Good Climate News

Good Climate News this Week: Investments to Reduce Methane Pollution, Funding for Climate Resilient Renovations, a Historic Climate Settlement in Hawai’i and More!

Jun 28, 2024

Every week, we round up five of the best good climate news stories we’re celebrating. This week we cover investments to reduce methane emissions, funding for climate resilient and energy efficient renovations, a historic climate settlement in Hawai’i, a ban on the sale of products using PFAS in Colorado, and a copper recycling commitment.

1. Biden-Harris administration to invest $850 million to cut methane pollution

Closeup of the fire from a methane flare. Credit: Clean Air Task Force, Flickr

The Department of Energy and EPA will receive $850 million for projects to track and address methane leaks from existing oil and gas infrastructure and leak prone equipment such as ​​engines and compressors.

Additionally, funding will go toward improving methane-leak monitoring in communities near oil and gas facilities, which are typically communities of color and communities with low-wealth.

This investment comes from President Biden’s affordable clean energy plan, and the projects it funds will help us reach our national climate goals by reducing methane pollution in the atmosphere, which is over 80 times more effective at trapping heat than carbon dioxide.

Source: Energywire

2. Biden-Harris administration announces funding for climate resilient, energy efficient renovations

A person installing insulation in the walls of a home. Credit: RachelW1, Wikimedia Commons

The Department of Housing and Urban Development (HUD) announced it will invest an additional $142 million in the Green and Resilient Retrofit program to fund climate resilient and energy efficient renovation projects for over 2,200 low-income households. To date, the program has awarded more than $754 million in grants and loans to 169 properties and over 16,400 rental homes.

These investments will help improve quality of life for low-income households by making their homes more resilient to the impacts of the climate crisis, such as extreme heat, and by improving indoor air quality. They will also help to advance President Biden’s Justice40 Initiative by bringing investment to communities that have experienced underinvestment and over-pollution.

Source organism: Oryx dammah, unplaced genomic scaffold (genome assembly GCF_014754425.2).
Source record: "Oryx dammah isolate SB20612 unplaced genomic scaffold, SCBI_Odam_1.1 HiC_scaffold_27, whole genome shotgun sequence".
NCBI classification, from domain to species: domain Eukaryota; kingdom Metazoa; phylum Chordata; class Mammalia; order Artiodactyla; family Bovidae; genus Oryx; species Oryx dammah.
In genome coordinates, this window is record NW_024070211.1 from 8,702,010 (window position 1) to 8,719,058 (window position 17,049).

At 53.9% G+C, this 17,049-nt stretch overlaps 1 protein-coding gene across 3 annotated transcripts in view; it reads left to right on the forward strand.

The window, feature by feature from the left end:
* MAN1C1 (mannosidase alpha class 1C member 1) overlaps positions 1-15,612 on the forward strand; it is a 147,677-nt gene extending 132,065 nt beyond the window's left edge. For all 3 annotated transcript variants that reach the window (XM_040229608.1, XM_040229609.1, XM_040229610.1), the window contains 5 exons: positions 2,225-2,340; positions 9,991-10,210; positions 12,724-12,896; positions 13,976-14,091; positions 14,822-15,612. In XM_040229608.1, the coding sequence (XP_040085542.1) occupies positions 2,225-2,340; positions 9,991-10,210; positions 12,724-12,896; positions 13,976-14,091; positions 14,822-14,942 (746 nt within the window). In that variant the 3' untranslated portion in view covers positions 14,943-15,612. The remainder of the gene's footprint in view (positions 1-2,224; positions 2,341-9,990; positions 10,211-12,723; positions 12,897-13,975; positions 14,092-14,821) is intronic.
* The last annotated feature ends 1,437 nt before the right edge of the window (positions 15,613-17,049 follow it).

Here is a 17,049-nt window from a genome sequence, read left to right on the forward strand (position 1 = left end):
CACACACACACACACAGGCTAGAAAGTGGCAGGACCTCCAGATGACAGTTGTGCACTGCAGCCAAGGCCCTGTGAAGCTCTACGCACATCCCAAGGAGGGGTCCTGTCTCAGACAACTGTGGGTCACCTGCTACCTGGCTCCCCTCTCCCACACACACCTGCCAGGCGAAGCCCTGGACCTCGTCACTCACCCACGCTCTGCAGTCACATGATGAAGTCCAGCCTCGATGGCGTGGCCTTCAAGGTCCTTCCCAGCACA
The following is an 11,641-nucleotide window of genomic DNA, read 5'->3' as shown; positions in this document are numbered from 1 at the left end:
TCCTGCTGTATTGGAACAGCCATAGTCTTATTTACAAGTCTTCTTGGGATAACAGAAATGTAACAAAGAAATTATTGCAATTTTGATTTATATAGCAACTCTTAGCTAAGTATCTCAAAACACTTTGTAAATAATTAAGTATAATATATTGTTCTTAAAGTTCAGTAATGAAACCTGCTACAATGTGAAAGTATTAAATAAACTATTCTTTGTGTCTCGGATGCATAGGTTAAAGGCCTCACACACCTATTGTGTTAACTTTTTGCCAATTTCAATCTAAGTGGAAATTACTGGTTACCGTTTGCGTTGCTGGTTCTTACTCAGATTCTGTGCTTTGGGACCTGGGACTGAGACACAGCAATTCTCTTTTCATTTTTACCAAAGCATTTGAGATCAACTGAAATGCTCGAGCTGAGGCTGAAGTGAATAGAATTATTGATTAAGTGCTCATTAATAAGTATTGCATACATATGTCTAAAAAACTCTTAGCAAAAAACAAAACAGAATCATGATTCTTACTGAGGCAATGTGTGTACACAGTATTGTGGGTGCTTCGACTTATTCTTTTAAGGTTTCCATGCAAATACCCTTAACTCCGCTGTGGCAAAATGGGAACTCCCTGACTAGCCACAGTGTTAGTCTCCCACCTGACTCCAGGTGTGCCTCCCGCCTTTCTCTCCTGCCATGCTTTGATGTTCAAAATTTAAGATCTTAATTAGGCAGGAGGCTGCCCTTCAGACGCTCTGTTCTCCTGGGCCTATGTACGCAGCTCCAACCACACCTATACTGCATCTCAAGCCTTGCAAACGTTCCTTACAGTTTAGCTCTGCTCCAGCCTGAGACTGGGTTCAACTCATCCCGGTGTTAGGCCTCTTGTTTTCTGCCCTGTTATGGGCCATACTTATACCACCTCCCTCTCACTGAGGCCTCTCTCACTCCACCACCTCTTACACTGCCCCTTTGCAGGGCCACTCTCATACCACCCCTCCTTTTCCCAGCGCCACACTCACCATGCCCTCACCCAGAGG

Source: Department of Housing and Urban Development 

3. Hawai’i youth activists win historic climate settlement

Solar panel array on Mt. Koke’e in Hawai’i. Credit: Defense Visual Information Distribution Service, NARA archive

Thirteen young climate activists, most of whom are Indigenous, reached a historic settlement with the Hawai’i Department of Transportation. Under the settlement, the department has to release a roadmap outlining how they will fully decarbonize Hawai’i’s transportation sector and reach zero emissions by 2045.

The activists, whose ages ranged between 9 and 18 at the time of the case’s filing in June 2022,  argued that Hawai’i’s pro-fossil fuel transportation policies and the resulting “untenable levels of greenhouse gas emissions” were a violation of their state constitutional rights. They criticized the state’s transportation department for pursuing projects like highway expansion instead of prioritizing efforts to electrify transit or promote walking and biking. The activists claimed that the states had accelerated the “decline and disappearance of Hawai’i’s natural and cultural heritage.” This settlement marks a big step forward in advancing Hawai’i’s climate change agenda.

Source: The Guardian

4. Colorado will ban the sale of everyday products with PFAS

Closeup of plastic water bottles piled up. Credit: Steven Depolo, Wikimedia Commons

A law banning the sale of certain everyday products containing PFAS will come into effect in Colorado beginning July 1. Unless they can be made safer, Colorado will ban the sale of products such as clothes, cookware, menstruation products, dental floss and ski wax that contain the toxic ‘forever chemicals’ starting in 2026. PFAS are said to increase cancer risks, developmental delays, and lower fertility rates, and some recent studies have linked them to erectile dysfunction. PFAS are also known to be toxic to animals, and are highly present in the environment.

The new law expands on previous legislation which required companies to phase out PFAS in carpets, furniture, cosmetics, juvenile products, some food packaging and those used in oil and gas production.

Products containing PFAS will be prohibited through 2026, and by 2028, Colorado will also ban the sale of PFAS-treated clothes, backpacks, and waterproof outdoor apparel, further protecting consumers and the environment from these toxic substances.

Source: The Guardian, EPA

5. Copper manufacturers opt to recycle more as demand for the metal increases

Copper wire on spools in a manufacturing plant. Credit: PXHere

Copper manufacturers are implementing efforts to increase reuse and recycling of the metal , as demand for it is expected to nearly double by 2035. This surge in demand can be partially attributed to the mass transition from fossil fuels to clean electricity, which requires more copper.

Copper is ideal for reuse as the performance and value of recycled copper is identical to new copper. And, recycling copper benefits the environment by lowering the risk of erosion, soil and water contamination, threats to local biodiversity, and air pollution that come with extensive mining. For every ton of copper recycled, about 200 tons of rock won’t need to be mined.

Source: AP

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